Re: questions about redding dies???
The advantage of the bushing die is you can change the bushing and therefore the amount of sizing you do to the necks. They come with an expander ball but you can remove it. The less you work the brass the more likely it is to remain concentric, provided your chamber is concentric too.
The floating sleeve is the main advantage to the seater and yes it helps maintain alignment. The micrometer top is a helpful guide in seating the bullet but don't count on it to accurately depict what happens all the time. Variation in neck tension, doughnuts, rough necks, compressed loads and other factors can make the bullet seat different from the setting.
The advantage to the neck and body set is you have more control over what gets sized and when. If you aren't using a semi-auto or really hot loads then you can usually NOT size the body. This lets the case be as close to chamber dimension as possible for better alignment. The body die lets you bump the shoulder back without touching the neck. Some shoot with a tight neck chamber and don't really size the necks (or bodies) at all.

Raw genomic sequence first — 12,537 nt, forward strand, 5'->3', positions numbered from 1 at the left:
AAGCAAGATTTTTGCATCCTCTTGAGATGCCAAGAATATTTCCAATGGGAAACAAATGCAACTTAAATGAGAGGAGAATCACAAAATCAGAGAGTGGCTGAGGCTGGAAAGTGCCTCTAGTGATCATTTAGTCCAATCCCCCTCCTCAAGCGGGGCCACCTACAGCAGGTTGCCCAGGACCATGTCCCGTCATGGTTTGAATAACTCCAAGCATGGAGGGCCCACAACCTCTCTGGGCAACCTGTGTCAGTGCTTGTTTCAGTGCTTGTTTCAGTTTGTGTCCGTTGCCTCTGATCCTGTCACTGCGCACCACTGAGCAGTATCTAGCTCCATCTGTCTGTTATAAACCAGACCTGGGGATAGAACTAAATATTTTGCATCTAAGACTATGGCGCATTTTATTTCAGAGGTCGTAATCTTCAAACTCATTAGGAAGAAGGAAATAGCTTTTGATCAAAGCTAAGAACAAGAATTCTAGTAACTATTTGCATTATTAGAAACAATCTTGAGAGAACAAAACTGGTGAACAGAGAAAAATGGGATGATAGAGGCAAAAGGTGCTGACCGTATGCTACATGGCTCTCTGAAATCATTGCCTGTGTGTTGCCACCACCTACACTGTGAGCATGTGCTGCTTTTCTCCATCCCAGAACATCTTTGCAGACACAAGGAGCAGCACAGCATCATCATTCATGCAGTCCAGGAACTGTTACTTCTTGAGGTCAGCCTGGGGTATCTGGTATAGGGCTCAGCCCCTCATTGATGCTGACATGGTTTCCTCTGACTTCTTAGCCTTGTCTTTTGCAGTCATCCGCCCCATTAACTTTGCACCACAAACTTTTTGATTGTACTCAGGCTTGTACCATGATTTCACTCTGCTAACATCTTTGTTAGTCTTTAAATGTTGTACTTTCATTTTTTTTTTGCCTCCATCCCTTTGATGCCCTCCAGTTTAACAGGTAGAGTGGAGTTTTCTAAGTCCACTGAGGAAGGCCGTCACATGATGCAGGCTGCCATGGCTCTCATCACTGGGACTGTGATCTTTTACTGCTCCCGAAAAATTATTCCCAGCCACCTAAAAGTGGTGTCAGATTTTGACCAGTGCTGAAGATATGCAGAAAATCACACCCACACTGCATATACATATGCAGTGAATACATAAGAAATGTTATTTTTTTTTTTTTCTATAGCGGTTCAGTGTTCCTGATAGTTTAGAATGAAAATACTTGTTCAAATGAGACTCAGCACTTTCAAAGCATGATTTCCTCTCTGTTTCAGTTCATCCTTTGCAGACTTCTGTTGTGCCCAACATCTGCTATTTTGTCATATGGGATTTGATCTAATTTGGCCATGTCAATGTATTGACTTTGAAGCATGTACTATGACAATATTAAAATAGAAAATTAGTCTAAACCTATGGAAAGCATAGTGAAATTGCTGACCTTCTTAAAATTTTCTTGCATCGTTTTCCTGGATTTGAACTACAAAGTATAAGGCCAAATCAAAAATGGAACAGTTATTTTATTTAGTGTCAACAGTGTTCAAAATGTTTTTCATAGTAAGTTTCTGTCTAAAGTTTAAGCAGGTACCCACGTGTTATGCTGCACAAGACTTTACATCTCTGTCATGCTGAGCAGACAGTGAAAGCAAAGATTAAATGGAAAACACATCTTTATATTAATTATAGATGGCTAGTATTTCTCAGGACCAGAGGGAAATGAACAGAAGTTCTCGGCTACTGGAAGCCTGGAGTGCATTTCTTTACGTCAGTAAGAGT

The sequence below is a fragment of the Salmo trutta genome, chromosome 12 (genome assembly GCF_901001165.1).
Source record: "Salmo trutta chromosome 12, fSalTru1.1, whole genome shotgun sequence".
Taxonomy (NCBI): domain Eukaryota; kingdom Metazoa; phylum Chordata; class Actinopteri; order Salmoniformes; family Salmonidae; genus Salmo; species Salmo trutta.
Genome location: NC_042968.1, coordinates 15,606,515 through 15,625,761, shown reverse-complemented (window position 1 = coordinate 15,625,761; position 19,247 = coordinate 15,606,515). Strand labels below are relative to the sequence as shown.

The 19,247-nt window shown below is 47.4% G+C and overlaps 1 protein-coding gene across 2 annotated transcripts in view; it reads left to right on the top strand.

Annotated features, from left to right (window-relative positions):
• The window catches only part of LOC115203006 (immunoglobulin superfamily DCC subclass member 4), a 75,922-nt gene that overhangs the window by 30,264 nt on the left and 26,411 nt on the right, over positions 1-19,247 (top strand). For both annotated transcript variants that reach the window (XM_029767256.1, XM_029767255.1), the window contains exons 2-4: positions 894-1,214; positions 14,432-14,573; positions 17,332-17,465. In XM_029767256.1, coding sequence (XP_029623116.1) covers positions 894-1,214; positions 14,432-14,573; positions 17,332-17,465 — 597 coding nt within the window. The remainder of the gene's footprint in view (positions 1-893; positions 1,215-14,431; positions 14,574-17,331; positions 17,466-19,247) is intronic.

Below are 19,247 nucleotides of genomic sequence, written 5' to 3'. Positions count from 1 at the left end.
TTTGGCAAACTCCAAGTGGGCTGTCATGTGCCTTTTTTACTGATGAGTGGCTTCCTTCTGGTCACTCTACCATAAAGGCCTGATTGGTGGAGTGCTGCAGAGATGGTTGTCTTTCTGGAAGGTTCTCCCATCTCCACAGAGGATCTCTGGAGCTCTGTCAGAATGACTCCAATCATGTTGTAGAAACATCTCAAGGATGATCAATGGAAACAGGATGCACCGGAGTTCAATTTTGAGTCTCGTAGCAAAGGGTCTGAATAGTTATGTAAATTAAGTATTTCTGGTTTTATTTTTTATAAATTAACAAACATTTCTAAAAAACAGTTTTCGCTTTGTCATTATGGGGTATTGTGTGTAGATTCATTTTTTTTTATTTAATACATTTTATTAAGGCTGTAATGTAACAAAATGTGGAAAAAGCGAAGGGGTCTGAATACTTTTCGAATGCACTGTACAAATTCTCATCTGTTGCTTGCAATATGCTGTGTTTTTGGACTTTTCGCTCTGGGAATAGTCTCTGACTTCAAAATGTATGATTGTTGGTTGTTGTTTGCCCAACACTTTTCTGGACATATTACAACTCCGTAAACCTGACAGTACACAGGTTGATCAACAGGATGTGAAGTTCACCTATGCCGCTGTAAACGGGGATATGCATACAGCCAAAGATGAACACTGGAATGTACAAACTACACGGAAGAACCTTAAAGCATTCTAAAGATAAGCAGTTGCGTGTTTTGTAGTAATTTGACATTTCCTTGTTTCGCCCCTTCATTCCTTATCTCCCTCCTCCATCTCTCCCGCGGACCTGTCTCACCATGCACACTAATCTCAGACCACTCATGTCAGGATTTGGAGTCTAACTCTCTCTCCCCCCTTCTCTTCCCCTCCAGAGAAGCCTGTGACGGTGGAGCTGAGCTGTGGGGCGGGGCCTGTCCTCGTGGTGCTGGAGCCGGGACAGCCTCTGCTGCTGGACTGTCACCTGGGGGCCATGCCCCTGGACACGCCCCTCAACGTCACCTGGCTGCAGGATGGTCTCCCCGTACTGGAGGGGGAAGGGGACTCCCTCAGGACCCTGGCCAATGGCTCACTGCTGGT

Competition neck die, seater and body die sell for $163 + sh at Midway. Extra bushings $18 ea and you will probably want .001", .002" and .003" under and you need to decide whether you will neck turn or not before getting bushings unless you wish to get several.
Your .270 may do fine at 500-1000, don't know. If your skills at reloading are up to the task then yes you can make reloads that are better than factory loads even with standard dies. Like most things, the better your equipment the easier it gets. You might want to read up on a few things first. There are a some good books out there on setting up long range rifles, precision reloading, and shooting long range. At least read up on the Audette method or ladder method of load developement preferably before you buy equipment. Then there is optimimal barrel timing, optics, and doping the wind.